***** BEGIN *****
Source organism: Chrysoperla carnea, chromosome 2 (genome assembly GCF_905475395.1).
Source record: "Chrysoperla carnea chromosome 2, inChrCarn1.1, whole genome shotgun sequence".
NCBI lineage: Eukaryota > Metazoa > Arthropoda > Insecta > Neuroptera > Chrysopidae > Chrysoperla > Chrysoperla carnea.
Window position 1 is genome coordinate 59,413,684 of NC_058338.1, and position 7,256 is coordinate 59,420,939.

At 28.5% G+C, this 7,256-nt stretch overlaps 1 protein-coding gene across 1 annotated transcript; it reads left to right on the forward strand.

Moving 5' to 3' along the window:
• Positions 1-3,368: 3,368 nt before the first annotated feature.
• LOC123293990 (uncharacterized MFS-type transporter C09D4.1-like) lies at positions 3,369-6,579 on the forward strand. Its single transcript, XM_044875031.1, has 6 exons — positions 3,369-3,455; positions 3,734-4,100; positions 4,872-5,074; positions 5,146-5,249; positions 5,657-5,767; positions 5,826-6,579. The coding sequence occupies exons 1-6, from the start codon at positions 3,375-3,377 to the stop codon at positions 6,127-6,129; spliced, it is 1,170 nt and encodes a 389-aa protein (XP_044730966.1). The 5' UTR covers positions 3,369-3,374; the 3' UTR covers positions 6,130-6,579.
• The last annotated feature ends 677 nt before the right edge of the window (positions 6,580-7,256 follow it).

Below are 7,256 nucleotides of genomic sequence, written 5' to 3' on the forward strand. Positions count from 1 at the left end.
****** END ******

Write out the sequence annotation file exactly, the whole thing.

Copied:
Source organism: Chrysoperla carnea, chromosome 2 (genome assembly GCF_905475395.1).
Source record: "Chrysoperla carnea chromosome 2, inChrCarn1.1, whole genome shotgun sequence".
NCBI lineage: Eukaryota > Metazoa > Arthropoda > Insecta > Neuroptera > Chrysopidae > Chrysoperla > Chrysoperla carnea.
Window position 1 is genome coordinate 59,413,684 of NC_058338.1, and position 7,256 is coordinate 59,420,939.

At 28.5% G+C, this 7,256-nt stretch overlaps 1 protein-coding gene across 1 annotated transcript; it reads left to right on the forward strand.

Moving 5' to 3' along the window:
• Positions 1-3,368: 3,368 nt before the first annotated feature.
• LOC123293990 (uncharacterized MFS-type transporter C09D4.1-like) lies at positions 3,369-6,579 on the forward strand. Its single transcript, XM_044875031.1, has 6 exons — positions 3,369-3,455; positions 3,734-4,100; positions 4,872-5,074; positions 5,146-5,249; positions 5,657-5,767; positions 5,826-6,579. The coding sequence occupies exons 1-6, from the start codon at positions 3,375-3,377 to the stop codon at positions 6,127-6,129; spliced, it is 1,170 nt and encodes a 389-aa protein (XP_044730966.1). The 5' UTR covers positions 3,369-3,374; the 3' UTR covers positions 6,130-6,579.
• The last annotated feature ends 677 nt before the right edge of the window (positions 6,580-7,256 follow it).

Below are 7,256 nucleotides of genomic sequence, written 5' to 3' on the forward strand. Positions count from 1 at the left end.